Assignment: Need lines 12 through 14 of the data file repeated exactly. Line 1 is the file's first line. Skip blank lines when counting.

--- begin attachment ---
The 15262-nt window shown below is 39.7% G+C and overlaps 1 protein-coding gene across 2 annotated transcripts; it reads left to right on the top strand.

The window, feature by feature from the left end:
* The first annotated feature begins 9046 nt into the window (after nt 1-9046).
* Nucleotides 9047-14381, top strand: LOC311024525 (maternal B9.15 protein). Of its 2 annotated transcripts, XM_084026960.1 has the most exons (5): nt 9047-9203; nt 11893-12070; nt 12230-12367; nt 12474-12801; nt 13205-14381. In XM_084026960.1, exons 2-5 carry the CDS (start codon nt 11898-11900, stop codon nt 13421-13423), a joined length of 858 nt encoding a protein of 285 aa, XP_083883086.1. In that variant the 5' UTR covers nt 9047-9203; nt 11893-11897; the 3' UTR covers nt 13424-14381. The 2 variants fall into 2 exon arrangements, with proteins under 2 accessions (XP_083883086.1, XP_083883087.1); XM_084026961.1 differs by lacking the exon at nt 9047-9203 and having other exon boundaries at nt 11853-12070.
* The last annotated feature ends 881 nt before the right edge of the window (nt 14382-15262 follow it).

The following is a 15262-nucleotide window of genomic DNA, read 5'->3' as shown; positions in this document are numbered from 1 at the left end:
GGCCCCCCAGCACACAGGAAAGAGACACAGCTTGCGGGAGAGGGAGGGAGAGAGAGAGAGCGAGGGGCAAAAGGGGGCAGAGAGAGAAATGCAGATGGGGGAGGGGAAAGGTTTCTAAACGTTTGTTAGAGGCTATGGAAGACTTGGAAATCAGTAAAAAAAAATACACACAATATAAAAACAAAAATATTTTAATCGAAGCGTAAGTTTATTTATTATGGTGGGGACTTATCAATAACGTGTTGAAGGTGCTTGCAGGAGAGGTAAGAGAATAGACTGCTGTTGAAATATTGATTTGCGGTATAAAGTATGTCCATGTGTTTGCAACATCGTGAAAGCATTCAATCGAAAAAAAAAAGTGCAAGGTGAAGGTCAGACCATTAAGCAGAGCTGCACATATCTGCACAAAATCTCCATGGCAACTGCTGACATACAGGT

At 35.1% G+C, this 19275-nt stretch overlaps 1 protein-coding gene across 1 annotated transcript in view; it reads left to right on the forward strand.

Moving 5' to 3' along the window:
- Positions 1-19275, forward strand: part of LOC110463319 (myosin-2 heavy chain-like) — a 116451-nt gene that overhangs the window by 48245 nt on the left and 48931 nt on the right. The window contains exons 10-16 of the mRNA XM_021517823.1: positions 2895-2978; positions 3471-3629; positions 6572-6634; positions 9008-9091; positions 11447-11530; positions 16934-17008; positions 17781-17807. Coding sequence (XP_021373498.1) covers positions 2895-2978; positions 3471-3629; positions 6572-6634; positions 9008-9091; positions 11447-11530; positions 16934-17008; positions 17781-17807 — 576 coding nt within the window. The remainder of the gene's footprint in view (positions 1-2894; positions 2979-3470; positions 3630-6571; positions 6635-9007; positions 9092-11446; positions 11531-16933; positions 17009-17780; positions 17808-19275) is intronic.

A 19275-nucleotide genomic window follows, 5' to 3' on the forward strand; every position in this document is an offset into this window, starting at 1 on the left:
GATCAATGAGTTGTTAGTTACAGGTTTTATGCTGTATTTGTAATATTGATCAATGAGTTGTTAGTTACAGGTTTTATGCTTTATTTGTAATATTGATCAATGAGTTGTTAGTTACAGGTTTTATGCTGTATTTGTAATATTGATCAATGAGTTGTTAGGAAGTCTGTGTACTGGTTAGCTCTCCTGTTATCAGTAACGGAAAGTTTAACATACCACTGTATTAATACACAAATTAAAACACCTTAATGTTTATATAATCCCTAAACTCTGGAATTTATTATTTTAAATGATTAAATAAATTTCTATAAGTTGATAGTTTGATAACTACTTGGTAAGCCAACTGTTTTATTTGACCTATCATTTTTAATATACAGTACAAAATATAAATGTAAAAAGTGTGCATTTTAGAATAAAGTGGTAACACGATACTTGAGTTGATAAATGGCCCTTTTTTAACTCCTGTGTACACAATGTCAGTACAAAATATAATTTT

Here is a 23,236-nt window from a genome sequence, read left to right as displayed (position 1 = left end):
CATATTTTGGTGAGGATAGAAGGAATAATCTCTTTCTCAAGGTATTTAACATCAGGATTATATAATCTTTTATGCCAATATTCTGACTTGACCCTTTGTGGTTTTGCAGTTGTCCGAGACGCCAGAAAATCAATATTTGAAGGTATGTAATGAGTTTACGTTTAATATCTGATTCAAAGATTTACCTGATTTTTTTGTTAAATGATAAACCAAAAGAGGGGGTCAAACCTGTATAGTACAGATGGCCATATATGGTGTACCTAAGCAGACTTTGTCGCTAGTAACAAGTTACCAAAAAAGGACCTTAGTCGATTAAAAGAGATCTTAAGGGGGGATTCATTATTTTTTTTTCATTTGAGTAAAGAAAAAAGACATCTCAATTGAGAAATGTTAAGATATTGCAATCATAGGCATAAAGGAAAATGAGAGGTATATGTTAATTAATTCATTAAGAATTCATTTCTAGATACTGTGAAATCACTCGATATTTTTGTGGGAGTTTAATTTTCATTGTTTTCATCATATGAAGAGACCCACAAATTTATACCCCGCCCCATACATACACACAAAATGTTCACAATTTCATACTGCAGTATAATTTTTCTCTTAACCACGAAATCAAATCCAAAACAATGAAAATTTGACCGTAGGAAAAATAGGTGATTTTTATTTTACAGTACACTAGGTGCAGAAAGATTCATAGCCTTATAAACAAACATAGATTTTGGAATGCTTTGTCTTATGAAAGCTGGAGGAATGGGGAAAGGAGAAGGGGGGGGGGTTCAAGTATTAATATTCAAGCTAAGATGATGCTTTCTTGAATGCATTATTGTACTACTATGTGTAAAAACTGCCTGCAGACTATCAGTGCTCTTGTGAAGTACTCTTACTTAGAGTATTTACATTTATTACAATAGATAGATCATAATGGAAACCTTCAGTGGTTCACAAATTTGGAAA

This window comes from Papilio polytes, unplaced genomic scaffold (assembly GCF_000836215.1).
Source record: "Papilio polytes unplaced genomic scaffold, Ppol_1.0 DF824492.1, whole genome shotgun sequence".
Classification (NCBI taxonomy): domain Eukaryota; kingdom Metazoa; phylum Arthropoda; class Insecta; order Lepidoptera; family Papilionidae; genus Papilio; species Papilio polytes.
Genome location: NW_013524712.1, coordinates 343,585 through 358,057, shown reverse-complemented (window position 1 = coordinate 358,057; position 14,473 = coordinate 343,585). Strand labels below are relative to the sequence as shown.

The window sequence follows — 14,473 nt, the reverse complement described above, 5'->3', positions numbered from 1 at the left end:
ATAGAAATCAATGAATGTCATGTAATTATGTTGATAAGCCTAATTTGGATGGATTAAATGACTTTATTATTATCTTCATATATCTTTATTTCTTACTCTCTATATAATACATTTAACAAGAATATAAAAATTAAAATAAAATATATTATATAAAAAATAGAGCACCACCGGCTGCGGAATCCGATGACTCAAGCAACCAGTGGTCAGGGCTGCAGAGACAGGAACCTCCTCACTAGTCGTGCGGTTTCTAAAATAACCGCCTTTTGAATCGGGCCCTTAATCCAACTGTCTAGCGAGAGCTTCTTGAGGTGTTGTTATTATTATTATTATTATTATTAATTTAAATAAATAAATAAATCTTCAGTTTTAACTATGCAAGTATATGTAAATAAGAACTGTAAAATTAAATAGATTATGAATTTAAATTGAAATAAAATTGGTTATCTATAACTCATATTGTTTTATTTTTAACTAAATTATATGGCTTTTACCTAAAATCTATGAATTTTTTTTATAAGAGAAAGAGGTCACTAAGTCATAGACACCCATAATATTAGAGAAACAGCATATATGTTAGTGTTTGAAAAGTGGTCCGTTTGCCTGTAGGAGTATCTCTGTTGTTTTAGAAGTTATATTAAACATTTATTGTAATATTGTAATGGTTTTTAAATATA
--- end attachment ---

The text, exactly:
GATCAATGAGTTGTTAGTTACAGGTTTTATGCTGTATTTGTAATATTGATCAATGAGTTGTTAGTTACAGGTTTTATGCTTTATTTGTAATATTGATCAATGAGTTGTTAGTTACAGGTTTTATGCTGTATTTGTAATATTGATCAATGAGTTGTTAGGAAGTCTGTGTACTGGTTAGCTCTCCTGTTATCAGTAACGGAAAGTTTAACATACCACTGTATTAATACACAAATTAAAACACCTTAATGTTTATATAATCCCTAAACTCTGGAATTTATTATTTTAAATGATTAAATAAATTTCTATAAGTTGATAGTTTGATAACTACTTGGTAAGCCAACTGTTTTATTTGACCTATCATTTTTAATATACAGTACAAAATATAAATGTAAAAAGTGTGCATTTTAGAATAAAGTGGTAACACGATACTTGAGTTGATAAATGGCCCTTTTTTAACTCCTGTGTACACAATGTCAGTACAAAATATAATTTT

Here is a 23,236-nt window from a genome sequence, read left to right as displayed (position 1 = left end):
CATATTTTGGTGAGGATAGAAGGAATAATCTCTTTCTCAAGGTATTTAACATCAGGATTATATAATCTTTTATGCCAATATTCTGACTTGACCCTTTGTGGTTTTGCAGTTGTCCGAGACGCCAGAAAATCAATATTTGAAGGTATGTAATGAGTTTACGTTTAATATCTGATTCAAAGATTTACCTGATTTTTTTGTTAAATGATAAACCAAAAGAGGGGGTCAAACCTGTATAGTACAGATGGCCATATATGGTGTACCTAAGCAGACTTTGTCGCTAGTAACAAGTTACCAAAAAAGGACCTTAGTCGATTAAAAGAGATCTTAAGGGGGGATTCATTATTTTTTTTTCATTTGAGTAAAGAAAAAAGACATCTCAATTGAGAAATGTTAAGATATTGCAATCATAGGCATAAAGGAAAATGAGAGGTATATGTTAATTAATTCATTAAGAATTCATTTCTAGATACTGTGAAATCACTCGATATTTTTGTGGGAGTTTAATTTTCATTGTTTTCATCATATGAAGAGACCCACAAATTTATACCCCGCCCCATACATACACACAAAATGTTCACAATTTCATACTGCAGTATAATTTTTCTCTTAACCACGAAATCAAATCCAAAACAATGAAAATTTGACCGTAGGAAAAATAGGTGATTTTTATTTTACAGTACACTAGGTGCAGAAAGATTCATAGCCTTATAAACAAACATAGATTTTGGAATGCTTTGTCTTATGAAAGCTGGAGGAATGGGGAAAGGAGAAGGGGGGGGGGTTCAAGTATTAATATTCAAGCTAAGATGATGCTTTCTTGAATGCATTATTGTACTACTATGTGTAAAAACTGCCTGCAGACTATCAGTGCTCTTGTGAAGTACTCTTACTTAGAGTATTTACATTTATTACAATAGATAGATCATAATGGAAACCTTCAGTGGTTCACAAATTTGGAAA